Japan's Kazuhiro Kokubo is no new jack. Since he was a just a grom, about age 14—when they called him the Remote Control boy—Kazu has been in the mix in pipe contests around the world including the Olympics in Vancouver last winter. But before the pipe event went down, a scandal erupted—Kazu was almost sent home because he wore his necktie loose and his shirt untucked during Opening Ceremonies, apparently this insulted the Japanese federation. Who tucks in their shirt? Anyway, they got over it. He's not quite a household name here, but among the pro community, Kazu is known to be a beast—all 100 pounds of him. He ended the season strong by taking 1st place in pipe at the US Open. He also squeezed in a trip to Alaska and filmed with Standard again this year. And before heading to Disneyland, Kazu stopped by TransWorld for a visit.
Kazu's English is a little rough, so the interview went through his translator.
Did the scandal with the loose tie really create problems for you in Japan?
No, I only gained positive things from the scandal. It wasn't a big deal for me—but the media made it a big deal.
Did your Olympic performance get you offers for new sponsors or TV commercials back home?
During the season I got a lot of offers but I declined them all because I wanted to concentrate on snowboarding. If get one these kind of offers this time of year, I'll do it.
What do you think the average Japanese person thinks of snowboarding?
I think the majority of Japanese people think its cool. But during the Olympics there were people posting comments and media-hype talking bad about snowboarding—those people don't know anything. In person, the people who come up to me and talk to me all say positive things about snowboarding.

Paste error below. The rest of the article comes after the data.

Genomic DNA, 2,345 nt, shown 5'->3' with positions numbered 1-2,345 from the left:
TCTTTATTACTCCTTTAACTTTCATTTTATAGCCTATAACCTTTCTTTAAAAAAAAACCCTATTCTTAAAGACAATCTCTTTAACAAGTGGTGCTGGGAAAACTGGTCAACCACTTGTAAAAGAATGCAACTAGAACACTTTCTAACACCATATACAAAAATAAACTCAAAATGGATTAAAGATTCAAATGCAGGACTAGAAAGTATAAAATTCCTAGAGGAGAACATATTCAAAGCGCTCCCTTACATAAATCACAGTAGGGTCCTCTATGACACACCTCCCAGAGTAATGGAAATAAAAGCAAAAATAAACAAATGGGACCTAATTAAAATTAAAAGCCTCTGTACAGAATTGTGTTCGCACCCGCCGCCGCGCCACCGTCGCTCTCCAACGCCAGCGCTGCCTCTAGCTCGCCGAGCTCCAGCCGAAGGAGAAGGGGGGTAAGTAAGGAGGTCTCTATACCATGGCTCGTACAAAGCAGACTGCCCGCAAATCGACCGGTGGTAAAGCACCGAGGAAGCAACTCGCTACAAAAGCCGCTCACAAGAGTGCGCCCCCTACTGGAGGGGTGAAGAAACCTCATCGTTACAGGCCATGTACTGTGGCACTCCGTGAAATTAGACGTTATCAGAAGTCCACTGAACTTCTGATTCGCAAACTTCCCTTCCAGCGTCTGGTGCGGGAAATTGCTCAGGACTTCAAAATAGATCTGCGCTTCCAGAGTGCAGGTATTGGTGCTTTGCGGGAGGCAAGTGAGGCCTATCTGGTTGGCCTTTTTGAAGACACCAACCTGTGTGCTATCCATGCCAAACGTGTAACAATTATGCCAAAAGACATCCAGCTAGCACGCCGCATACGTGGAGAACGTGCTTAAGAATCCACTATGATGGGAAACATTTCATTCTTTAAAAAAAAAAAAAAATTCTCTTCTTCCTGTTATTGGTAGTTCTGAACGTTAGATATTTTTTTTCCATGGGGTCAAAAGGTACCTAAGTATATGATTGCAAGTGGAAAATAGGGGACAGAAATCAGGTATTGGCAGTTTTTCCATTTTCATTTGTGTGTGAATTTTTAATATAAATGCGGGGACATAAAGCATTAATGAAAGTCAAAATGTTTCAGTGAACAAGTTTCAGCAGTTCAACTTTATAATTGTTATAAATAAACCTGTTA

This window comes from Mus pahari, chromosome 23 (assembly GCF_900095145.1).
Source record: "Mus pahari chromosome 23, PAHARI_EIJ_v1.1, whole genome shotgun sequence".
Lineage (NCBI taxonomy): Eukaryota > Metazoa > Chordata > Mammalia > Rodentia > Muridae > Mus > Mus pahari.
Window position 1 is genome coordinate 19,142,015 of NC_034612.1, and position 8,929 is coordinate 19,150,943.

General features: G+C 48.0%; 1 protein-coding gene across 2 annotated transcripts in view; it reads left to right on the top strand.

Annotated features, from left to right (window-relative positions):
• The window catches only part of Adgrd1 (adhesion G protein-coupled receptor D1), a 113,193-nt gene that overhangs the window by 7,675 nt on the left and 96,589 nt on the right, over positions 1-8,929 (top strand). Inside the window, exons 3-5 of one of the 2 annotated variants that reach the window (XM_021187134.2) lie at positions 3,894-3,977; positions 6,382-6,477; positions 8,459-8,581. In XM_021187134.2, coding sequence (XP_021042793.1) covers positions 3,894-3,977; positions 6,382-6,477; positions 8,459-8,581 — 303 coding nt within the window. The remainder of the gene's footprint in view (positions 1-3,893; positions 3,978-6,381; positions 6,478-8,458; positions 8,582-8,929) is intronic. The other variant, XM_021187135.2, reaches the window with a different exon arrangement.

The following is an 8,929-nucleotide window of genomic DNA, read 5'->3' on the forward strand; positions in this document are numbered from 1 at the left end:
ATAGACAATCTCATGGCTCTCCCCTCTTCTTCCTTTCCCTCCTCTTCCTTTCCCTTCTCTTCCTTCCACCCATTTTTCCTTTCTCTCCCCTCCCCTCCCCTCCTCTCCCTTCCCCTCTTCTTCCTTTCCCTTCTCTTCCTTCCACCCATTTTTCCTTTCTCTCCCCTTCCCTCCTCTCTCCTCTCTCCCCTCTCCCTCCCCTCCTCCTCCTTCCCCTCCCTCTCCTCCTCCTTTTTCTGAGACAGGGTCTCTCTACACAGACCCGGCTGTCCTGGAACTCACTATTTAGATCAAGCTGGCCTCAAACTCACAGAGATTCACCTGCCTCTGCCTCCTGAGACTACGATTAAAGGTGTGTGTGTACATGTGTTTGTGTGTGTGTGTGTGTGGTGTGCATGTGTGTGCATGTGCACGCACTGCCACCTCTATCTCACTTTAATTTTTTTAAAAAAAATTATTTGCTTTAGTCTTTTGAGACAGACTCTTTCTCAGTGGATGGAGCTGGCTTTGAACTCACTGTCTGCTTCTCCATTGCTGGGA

What Olympic event is most popular in Japan? Here I think it was either figure skating or snowboarding.
Same in Japan. Because of my clothing incident, snowboarding got the most coverage of any event in Japan.
How much time did you have left over for filming with Standard?
Right after the Olympics I had ten days in Japan, then I got the call to go to Alaska to shoot in Haines. I was a little scared for the Alaska trip, but after that, everything else for the rest of the season was easy.
Who was your crew in Alaska?
Jonas Carlson, Lonnie Kauk, and Sammy Luebke. We were in Haines for ten days, and flew one day. I did a pillow line.
Do you get bored or lonely on trips with the language barrier?
I've been working with this crew—these guys, for so long that I don't really get that feeling anymore.
And what about your English? Are you studying?
Yeah, I'll be fluent by next year! [laughs]
How did you get the dreads?
I grew my hair long, then I had to get it permed. After that, it took about 20 hours to make the dreads.
You got married back in November—what do your wife's parents think about your job, your dreads?
My parents and her parents are both really supportive of snowboarding and as for the dread hair, my wife is the only one who is opposed to it. [Laughs]
You live near Sapporo on Hokkaido—how far are you from that epic powder?
About half an hour. But this past season, I was only in Japan for 10 days. Not enough.
You're starting a stomp pad brand—what's the idea?
I am going to make the Stomp Tour so I can bring all my friends around to different mountains and session. We're gonna make some movies … Starting the end of this month we're going to France, then straight from France to Mount Hood. Two weeks at Windell's from July 6 to the 24th. So far, that's it.
A little video of Kazu NOT in the pipe from the movie 7 Samurai. Not new, but nice.